Police shot dead 12 mobsters during the July 5 riot in Urumqi, a senior official has said - the first time the government revealed the extent of force used by security forces in the worst violence in that region in decades.
Yan Cailu, who was wounded in the July 5 riot, calls his relatives as he leaves the hospital in Urumqi, capital of northwest China's Xinjiang Uygur Autonomous Region, July 15, 2009. [Xinhua]
On the night of the riot, police in Urumqi "resolutely" shot the mobsters after firing guns into the air had no effect on these "extremely vicious" thugs, Nur Bekri, chairman of the Xinjiang Uygur regional government, said in an interview over the weekend.
Bekri said three of them died on the spot while nine died later. He did not reveal which ethnic group the mobsters belonged to.
"The police showed as much restraint as possible during the unrest," Bekri said, adding that many officers were injured and one was killed after being hit by mobsters.
He also said the death toll from the unrest had risen by five, to 197, and most of them were innocent people injured by thugs with iron rods, stones and bricks. Knives were also used.
Families of the victims could receive a compensation of 200,000 yuan ($29,270) from the government and possibly another 200,000 yuan from an ethnic unity foundation set up after the riot with donations from the public, Bekri said.
Bekri said authorities had received information about the protest beforehand but had not expected such violence to erupt.
"We could never imagine that the mobsters were so extremely vicious and inhumane," he said, adding that the government believed the rioters had prepared weapons in advance for use in coordinated attacks.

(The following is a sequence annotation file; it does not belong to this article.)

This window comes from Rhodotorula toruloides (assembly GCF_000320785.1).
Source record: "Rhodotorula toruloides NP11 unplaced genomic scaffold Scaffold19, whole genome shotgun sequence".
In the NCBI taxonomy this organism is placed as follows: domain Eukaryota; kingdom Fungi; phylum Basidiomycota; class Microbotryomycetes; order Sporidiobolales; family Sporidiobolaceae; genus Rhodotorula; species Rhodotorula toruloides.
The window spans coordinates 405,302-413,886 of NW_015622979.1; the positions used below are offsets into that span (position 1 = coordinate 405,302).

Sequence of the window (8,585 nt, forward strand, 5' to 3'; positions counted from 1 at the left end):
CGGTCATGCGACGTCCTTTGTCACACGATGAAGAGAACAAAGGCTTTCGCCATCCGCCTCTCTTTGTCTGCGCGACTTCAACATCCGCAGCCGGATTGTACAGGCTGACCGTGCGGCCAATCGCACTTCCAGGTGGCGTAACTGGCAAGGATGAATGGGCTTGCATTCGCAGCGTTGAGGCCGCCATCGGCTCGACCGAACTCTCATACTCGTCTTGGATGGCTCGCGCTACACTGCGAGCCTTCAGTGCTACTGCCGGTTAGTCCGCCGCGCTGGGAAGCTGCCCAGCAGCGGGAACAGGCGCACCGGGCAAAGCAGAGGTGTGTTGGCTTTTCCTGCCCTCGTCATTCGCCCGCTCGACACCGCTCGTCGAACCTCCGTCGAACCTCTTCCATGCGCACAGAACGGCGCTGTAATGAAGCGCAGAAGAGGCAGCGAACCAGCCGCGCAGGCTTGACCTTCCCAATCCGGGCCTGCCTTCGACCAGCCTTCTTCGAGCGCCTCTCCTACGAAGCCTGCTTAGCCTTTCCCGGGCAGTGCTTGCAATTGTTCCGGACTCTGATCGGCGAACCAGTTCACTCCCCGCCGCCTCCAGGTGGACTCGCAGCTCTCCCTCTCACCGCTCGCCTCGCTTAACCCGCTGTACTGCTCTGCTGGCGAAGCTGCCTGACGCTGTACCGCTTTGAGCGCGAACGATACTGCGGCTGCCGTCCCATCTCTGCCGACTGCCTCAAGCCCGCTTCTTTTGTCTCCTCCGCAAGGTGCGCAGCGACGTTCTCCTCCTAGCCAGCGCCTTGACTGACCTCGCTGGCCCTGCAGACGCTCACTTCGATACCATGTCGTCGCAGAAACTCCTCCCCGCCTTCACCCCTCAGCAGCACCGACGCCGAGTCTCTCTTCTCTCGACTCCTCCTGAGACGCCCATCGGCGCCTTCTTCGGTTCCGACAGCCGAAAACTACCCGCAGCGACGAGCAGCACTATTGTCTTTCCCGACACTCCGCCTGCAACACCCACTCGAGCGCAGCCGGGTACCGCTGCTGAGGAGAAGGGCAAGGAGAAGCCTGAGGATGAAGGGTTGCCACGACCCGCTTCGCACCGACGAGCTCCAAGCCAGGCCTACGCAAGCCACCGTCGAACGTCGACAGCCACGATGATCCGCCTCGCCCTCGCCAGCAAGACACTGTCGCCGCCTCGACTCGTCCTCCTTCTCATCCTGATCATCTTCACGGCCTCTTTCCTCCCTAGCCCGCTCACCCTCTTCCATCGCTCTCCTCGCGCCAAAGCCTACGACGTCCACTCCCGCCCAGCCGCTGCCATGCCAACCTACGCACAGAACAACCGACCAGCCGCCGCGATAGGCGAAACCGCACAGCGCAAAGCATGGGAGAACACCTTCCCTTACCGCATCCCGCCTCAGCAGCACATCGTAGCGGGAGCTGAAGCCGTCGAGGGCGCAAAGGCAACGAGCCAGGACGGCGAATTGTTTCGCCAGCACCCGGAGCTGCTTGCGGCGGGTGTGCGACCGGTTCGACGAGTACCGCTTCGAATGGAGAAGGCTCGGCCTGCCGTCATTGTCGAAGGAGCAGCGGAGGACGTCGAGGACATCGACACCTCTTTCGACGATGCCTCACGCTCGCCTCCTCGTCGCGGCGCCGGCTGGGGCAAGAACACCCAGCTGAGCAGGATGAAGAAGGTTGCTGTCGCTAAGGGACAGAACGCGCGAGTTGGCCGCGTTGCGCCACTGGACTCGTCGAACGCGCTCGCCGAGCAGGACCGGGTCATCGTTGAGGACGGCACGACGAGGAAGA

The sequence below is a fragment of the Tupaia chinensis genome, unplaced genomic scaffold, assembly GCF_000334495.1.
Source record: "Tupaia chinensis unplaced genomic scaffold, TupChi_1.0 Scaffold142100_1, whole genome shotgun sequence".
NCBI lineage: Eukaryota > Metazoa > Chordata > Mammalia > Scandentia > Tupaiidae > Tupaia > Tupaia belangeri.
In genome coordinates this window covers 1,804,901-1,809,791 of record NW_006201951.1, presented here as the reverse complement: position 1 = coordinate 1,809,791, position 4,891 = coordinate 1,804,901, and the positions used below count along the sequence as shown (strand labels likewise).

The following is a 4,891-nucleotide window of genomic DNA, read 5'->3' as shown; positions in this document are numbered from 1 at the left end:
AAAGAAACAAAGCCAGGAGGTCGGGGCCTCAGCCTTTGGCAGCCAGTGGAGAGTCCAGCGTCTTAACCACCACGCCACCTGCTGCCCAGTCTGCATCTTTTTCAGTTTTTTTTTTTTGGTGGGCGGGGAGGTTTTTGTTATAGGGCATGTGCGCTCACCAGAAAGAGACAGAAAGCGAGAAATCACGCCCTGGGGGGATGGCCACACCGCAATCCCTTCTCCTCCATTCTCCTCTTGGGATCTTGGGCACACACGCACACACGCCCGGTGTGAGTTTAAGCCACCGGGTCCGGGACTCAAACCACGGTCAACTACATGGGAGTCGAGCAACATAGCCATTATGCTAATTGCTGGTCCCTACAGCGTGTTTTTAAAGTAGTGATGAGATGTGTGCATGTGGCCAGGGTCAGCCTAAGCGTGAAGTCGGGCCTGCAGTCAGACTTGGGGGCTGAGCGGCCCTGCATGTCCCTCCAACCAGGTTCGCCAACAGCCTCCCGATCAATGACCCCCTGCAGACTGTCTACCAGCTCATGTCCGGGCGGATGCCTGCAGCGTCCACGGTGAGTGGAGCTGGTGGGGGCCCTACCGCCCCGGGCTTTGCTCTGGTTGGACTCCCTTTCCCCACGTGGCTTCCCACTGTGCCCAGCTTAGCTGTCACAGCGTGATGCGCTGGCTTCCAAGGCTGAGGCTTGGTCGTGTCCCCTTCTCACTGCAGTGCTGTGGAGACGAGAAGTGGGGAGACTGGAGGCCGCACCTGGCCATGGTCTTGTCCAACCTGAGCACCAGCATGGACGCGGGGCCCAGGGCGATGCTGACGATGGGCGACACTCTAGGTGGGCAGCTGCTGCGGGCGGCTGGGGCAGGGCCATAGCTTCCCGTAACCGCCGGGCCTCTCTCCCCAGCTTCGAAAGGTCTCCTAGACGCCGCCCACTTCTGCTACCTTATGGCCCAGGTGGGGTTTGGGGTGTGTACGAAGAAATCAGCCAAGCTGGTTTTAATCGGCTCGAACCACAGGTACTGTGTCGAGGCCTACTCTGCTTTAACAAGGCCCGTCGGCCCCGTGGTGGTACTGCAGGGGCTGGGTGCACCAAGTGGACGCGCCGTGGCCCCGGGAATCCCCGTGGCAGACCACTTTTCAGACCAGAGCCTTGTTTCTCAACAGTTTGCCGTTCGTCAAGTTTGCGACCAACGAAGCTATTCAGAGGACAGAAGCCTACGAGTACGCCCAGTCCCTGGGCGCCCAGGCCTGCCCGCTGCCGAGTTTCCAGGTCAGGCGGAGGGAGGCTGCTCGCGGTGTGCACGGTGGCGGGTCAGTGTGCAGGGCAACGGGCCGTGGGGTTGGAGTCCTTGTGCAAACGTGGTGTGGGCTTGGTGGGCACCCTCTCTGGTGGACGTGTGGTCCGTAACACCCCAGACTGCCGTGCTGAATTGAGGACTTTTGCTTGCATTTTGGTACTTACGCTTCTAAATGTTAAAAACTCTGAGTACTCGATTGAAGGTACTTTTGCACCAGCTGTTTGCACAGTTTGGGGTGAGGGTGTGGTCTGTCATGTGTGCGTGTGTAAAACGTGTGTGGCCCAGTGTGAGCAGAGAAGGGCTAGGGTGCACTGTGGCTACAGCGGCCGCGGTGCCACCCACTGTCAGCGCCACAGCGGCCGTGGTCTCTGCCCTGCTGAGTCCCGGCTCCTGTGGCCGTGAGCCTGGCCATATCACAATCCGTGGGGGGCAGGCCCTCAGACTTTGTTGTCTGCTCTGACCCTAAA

"We really didn't expect that," he said.
Xinhua News Agency cited police authorities as saying it received reports that rioters had attacked people and property in more than 50 locations across the city on July 5.
It said the rioters, most of them from other parts of the region, appeared to have been well organized, saying weapons were gathered in advance.
In the days preceding the riots, there were "noticeably hot" sales of long knives, some of which were used in the attacks, the report quoted vendors as saying.
The presence of alleged ringleaders, including several women in long, black Islamic garb and black head scarves who issued "commands" to rioters, was also noted in the report.
"Such dressing of women is very rare in Urumqi, but these kind of women were seen many times at different locations on surveillance cameras on that day," the report quoted unnamed local police authorities as saying.
Bekri said that as the situation is becoming more stable, "it won't be long" before the Internet was completely reopened to the public.
He said that during the riot, the Internet and cell phone messages became the main communication methods for mobsters, and it was necessary for the government to shut down the Internet to stabilize the situation and restore social order.
Experts have warned that terrorism might be the real driving force behind the Urumqi riot.
The World Uygur Congress, which China alleges instigated the riot, is closely associated with the East Turkestan Islamic Movement (ETIM), a group labeled by the UN and the US as a terrorist organization, said Rohan Gunaratna, who heads the International Center for Political Violence and Terrorism Research at Nanyang Technological University in Singapore.
"The ETIM is a big threat for the central Asian area. China needs more anti-terror specialists and should improve intelligence work on the ETIM and train more police in counterterrorism," he said.
Some Chinese legal experts also suggested after the Xinjiang riot that the government have more effective anti-terror legislation.
"The nature of the riot has the major characteristics of a typical terrorist attack," said Bo Xiao, director of the Commission for Legislative Affairs of the Standing Committee of Xinjiang regional People's Congress.
China should establish a special law for counterterrorism in addition to the current less explicit regulations scattered throughout different laws, he said.